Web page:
inflation

money-supply

Money Supply, M0, M3, M4 and Inflation

Definition: The money supply measures the total amount of money in the economy at a particular time. It includes actual notes and coins and also any deposits which can be quickly converted into cash. There are different measures of the money supply. Narrow Money e.g. M0 = This is the level of notes and coins in circulation + banks operational balances at the Bank of England. Broad money e.g. M4 money supply is defined as a measure of notes and coins in circulation (M0) + bank accounts. It is…

Causes of deflation

Causes of deflation

Readers Question: What is the cause of deflation? Deflation involves a fall in the price level –  a negative rate of inflation. From a very basic standpoint, there are two main potential causes of deflation: A fall in aggregate demand (AD) A shift to the right of aggregate supply (AS) – i.e. lower costs of production through improved technology. Deflation usually occurs during a deep recession, when there is a sustained fall in demand and output. This deflation may occur in the…

econ-growth-inflation-dec

Inflation and Recession

In a recession, you would usually expect a fall in the inflation rate due to lower demand. Though in theory, we can have a period of stagflation – rising inflation and falling output (e.g. after a rise in the price of oil) A recession means two consecutive quarters of negative economic growth. With falling economic output and rising spare capacity, prices are likely to fall (or at least go up at a slower rate.) This is because: Firms have unsold goods. Therefore, to improve their cash flow they try discounting goods to get rid…

Demand-pull inflation

Demand-pull inflation

Demand-pull inflation is a period of inflation which arises from rapid growth in aggregate demand. If aggregate demand (AD) rises faster than productive capacity (LRAS), then firms will respond by putting up prices, creating inflation. Inflation – a sustained increase in the price level. Demand-pull inflation – inflation caused by AD increasing faster than AS. Demand-pull inflation means: Excess demand and ‘too much money chasing too few goods.’ The economy is at full employment/full capacity. The economy will be growing at a rate…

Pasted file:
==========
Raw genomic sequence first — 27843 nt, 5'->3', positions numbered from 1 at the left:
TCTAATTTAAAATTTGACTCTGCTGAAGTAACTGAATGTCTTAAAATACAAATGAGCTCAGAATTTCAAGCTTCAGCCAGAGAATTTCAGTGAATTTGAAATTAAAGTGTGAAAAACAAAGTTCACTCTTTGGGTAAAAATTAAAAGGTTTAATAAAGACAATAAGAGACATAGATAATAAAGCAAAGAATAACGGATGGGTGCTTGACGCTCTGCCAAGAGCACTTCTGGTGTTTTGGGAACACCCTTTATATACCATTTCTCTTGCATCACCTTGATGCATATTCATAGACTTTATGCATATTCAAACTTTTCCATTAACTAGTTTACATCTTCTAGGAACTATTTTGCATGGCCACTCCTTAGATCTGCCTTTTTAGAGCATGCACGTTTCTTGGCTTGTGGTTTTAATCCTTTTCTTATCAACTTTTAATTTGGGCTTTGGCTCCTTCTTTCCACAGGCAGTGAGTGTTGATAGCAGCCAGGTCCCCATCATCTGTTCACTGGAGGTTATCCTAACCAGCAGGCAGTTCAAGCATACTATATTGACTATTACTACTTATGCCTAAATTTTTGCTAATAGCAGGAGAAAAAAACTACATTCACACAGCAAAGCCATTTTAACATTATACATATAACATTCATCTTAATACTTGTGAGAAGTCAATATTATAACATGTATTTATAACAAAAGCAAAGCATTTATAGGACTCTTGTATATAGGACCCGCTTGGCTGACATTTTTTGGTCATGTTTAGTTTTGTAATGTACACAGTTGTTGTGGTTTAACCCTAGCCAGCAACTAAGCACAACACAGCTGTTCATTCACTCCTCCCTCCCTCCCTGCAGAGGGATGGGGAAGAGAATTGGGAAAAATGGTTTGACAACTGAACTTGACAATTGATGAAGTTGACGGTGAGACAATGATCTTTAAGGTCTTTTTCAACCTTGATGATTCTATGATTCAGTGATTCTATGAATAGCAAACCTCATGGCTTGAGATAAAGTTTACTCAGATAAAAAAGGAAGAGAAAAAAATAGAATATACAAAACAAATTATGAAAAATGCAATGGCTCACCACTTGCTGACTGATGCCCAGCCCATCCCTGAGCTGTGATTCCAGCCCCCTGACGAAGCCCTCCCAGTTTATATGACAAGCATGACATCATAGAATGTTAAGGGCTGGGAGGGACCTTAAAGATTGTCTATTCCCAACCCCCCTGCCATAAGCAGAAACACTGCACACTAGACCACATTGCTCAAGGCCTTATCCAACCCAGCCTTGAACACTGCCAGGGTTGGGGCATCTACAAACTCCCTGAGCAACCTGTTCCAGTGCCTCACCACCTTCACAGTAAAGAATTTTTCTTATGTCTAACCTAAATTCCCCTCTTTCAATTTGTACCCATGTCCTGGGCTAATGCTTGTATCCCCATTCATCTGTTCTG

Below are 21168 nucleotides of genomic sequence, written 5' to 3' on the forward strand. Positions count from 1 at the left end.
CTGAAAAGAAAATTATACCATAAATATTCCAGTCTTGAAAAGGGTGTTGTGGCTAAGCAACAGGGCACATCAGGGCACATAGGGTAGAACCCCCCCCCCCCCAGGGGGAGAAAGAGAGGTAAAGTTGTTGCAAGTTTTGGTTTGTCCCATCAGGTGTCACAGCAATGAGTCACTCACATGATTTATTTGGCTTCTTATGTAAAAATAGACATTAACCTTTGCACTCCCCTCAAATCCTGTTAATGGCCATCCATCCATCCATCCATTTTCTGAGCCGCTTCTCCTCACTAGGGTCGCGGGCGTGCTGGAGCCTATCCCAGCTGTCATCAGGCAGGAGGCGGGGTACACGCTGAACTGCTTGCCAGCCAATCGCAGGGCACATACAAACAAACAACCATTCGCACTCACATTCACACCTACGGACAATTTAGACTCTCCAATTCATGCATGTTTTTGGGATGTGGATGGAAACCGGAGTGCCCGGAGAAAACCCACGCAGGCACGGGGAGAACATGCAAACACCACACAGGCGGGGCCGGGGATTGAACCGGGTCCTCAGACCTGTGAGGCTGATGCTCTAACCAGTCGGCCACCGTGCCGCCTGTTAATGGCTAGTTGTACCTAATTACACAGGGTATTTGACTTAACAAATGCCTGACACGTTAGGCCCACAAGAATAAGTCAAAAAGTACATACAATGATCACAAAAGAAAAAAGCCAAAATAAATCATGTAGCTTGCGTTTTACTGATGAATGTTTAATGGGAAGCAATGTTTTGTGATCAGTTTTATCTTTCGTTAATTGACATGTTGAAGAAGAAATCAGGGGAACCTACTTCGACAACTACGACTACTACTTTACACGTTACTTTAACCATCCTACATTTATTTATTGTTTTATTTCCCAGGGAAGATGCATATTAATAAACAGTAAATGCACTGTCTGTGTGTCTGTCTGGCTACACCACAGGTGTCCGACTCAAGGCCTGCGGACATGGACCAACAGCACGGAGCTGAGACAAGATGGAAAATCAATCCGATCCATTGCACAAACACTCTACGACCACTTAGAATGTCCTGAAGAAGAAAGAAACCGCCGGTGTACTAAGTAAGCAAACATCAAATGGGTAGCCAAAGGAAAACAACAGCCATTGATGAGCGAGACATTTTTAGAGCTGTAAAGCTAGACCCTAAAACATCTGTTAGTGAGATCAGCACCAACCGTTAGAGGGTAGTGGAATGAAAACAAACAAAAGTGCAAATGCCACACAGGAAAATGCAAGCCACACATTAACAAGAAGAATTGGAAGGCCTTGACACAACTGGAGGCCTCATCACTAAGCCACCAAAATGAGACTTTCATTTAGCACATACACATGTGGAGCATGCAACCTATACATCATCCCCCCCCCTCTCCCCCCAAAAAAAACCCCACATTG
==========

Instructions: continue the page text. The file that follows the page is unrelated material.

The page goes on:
Inflation: advantages and disadvantages

Inflation: advantages and disadvantages

Readers Question: what are the advantages and disadvantages of inflation? Inflation occurs when there is a sustained increase in the general price level. Traditionally high inflation rates are considered to be damaging to an economy. High inflation creates uncertainty and can wipe away the value of savings. However, most Central Banks target an inflation rate of 2%, suggesting that low inflation can have various advantages to the economy. Some economists even argue we should target a higher inflation rate during periods of economic stagnation.

Pros and Cons of Inflation

Pros and Cons of Inflation

Readers Question: What are the advantages and disadvantages of inflation? The Government have an inflation target of CPI 2%. This suggests they would rather have moderate inflation than no inflation at all. Advantages of Inflation Deflation is potentially very damaging to the economy and can lead to lower consumer spending and lower growth. For example, when prices are falling, consumers are encouraged to delay purchasing in the hope prices will be cheaper in the future. A moderate inflation rate reduces the real…

Policies to reduce inflation

Policies to reduce inflation

Inflation is a period of rising prices. Most Central Banks target low inflation. If inflation rises above this inflation target, there are several economic policies, such as monetary policy to reduce the inflation rate. Summary of policies to reduce inflation Monetary policy – Higher interest rates. This increases the cost of borrowing and discourages spending. This leads to lower economic growth and lower inflation. Tight fiscal policy – Higher income tax and/or lower government spending, will reduce aggregate demand, leading…

costs-of-inflation

Importance of Inflation for Industry

Inflation – is defined as a persistent increase in the general price level. The inflation rate is a key statistic and has important consequences for industry. In particular, high rates of inflation often discourage investment and lead to lower long-term growth for the following reasons: How inflation affects industry Uncertainty. High and volatile inflation creates uncertainty and confusion about future prices and costs; this tends to reduce investment and lead to lower rates of growth in the economy, and therefore less demand for…